Nothing came of it. I just wasn’t ready. This therapist tried to convince me that it would make a huge difference in my life, yet I just wasn’t seeing it. I was not impressed. I would work out but nothing came of it. I figured the idea of exercise was just sort of lame. Maybe it helped some people but it wasn’t really helping me. So after a month or two I sort of gave up on it. I got a job and became busy or whatever. Excuses.
Fast forward another year or two. Suddenly I started running with my dad. He runs six miles every day, pretty much without fail. So for some reason I got it in my head that I wanted to build up to six miles of distance with him. The most I had ever run in my life was maybe 2 miles, and that was agony. I hated running.
So I am really not sure why I wanted to do this, or what prompted it. It wasn’t suggestions from therapists or sponsors or peers in recovery. I had heard all of those suggestions in the past and I had tried to exercise and it just never did anything for me. I had given up on the idea that exercise could help my recovery. But for some reason I felt it necessary to start running with my dad.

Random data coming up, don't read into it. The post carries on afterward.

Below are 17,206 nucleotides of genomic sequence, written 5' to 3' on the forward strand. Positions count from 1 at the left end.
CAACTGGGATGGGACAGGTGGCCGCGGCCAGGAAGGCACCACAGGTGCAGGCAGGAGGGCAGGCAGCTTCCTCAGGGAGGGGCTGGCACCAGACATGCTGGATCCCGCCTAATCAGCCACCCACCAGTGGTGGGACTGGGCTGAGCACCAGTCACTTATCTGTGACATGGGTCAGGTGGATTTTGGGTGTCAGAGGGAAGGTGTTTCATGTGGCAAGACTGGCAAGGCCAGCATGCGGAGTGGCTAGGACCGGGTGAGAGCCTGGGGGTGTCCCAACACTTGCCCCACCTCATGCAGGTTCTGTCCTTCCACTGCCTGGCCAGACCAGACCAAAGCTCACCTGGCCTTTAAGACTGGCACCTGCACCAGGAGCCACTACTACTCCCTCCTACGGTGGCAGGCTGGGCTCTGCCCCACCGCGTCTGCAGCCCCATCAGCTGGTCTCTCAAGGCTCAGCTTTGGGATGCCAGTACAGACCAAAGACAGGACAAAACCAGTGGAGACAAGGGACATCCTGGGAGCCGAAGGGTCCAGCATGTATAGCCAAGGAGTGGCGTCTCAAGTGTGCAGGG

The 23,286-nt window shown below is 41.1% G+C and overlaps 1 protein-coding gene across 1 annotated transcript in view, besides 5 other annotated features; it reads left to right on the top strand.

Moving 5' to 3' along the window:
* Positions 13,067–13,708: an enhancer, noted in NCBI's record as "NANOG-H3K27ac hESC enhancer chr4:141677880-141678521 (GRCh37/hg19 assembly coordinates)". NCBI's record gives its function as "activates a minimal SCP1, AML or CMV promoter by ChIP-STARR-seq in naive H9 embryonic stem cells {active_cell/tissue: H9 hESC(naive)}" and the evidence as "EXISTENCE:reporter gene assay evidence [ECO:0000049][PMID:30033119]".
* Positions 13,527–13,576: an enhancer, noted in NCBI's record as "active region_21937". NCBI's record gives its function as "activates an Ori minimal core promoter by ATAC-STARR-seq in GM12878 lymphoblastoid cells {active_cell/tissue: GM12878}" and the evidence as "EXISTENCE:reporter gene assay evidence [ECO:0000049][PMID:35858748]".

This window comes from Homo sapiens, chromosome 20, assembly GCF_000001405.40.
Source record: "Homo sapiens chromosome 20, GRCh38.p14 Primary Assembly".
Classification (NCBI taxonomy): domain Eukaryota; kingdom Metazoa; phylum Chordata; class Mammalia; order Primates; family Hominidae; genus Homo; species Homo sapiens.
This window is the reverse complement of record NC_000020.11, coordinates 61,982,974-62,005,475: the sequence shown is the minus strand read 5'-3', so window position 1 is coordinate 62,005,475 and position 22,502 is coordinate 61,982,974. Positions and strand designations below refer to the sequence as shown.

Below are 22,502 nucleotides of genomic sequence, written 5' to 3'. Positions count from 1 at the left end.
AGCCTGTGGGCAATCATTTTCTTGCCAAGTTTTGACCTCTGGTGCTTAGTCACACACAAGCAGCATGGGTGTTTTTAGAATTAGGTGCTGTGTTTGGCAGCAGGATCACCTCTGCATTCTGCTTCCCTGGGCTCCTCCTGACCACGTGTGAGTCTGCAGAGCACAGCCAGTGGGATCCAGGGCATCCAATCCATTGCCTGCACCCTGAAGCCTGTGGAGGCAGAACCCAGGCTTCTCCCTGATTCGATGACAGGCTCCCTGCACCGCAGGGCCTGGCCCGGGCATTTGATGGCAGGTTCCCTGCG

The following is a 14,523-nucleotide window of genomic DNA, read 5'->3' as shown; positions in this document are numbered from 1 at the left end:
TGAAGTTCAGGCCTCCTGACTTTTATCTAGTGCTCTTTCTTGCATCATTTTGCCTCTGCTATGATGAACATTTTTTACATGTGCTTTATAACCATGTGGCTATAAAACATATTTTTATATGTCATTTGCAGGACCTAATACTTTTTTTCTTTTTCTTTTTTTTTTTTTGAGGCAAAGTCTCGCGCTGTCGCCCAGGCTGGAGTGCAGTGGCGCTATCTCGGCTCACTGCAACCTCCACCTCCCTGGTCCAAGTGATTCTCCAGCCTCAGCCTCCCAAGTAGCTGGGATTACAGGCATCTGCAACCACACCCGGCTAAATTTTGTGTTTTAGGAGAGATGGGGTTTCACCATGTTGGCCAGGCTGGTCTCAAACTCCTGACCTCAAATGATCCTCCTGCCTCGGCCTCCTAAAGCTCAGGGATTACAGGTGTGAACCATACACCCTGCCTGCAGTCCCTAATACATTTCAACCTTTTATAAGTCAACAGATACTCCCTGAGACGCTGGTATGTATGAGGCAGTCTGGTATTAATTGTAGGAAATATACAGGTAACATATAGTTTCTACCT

I quickly built up to six miles of distance. And I kept running. I kept doing it. And at some point, it got easier.
This took time. I had to keep doing it for (what seemed like) a long time before it got easy.
But then when it got easy, when it became a joy to run every day, everything changed.
Suddenly the light bulb went on.
I could not describe exactly why I liked to run so much, but it had changed my life. It was making a difference. And it was definitely boosting my recovery efforts.
I had more energy. I had more discipline. I was no longer afraid of effort. Of running for an hour straight without stopping at all.
I was sleeping better. And when I ran long distances, it was a form of meditation. It helped me achieve emotional balance, because my brain could sort everything out when I ran.
This was ten years ago. I still exercise every single day.